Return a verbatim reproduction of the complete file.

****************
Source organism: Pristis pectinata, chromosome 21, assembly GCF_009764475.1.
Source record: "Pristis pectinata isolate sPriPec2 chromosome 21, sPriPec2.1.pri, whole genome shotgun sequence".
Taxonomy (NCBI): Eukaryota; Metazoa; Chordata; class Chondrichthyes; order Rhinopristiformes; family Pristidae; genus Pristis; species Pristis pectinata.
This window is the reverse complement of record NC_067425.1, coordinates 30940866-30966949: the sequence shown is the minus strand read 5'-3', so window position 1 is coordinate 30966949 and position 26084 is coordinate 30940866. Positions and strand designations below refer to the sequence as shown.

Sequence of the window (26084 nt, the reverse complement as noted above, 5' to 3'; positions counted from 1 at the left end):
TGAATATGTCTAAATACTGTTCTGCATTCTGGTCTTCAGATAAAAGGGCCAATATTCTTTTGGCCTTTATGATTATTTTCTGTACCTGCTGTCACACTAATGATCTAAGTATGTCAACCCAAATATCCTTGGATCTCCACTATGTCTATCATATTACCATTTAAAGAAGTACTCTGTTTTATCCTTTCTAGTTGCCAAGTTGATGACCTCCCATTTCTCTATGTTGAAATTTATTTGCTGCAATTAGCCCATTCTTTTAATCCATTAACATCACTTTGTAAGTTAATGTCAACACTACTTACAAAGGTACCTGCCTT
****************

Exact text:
Source organism: Pristis pectinata, chromosome 21, assembly GCF_009764475.1.
Source record: "Pristis pectinata isolate sPriPec2 chromosome 21, sPriPec2.1.pri, whole genome shotgun sequence".
Taxonomy (NCBI): Eukaryota; Metazoa; Chordata; class Chondrichthyes; order Rhinopristiformes; family Pristidae; genus Pristis; species Pristis pectinata.
This window is the reverse complement of record NC_067425.1, coordinates 30940866-30966949: the sequence shown is the minus strand read 5'-3', so window position 1 is coordinate 30966949 and position 26084 is coordinate 30940866. Positions and strand designations below refer to the sequence as shown.

Sequence of the window (26084 nt, the reverse complement as noted above, 5' to 3'; positions counted from 1 at the left end):
TGAATATGTCTAAATACTGTTCTGCATTCTGGTCTTCAGATAAAAGGGCCAATATTCTTTTGGCCTTTATGATTATTTTCTGTACCTGCTGTCACACTAATGATCTAAGTATGTCAACCCAAATATCCTTGGATCTCCACTATGTCTATCATATTACCATTTAAAGAAGTACTCTGTTTTATCCTTTCTAGTTGCCAAGTTGATGACCTCCCATTTCTCTATGTTGAAATTTATTTGCTGCAATTAGCCCATTCTTTTAATCCATTAACATCACTTTGTAAGTTAATGTCAACACTACTTACAAAGGTACCTGCCTT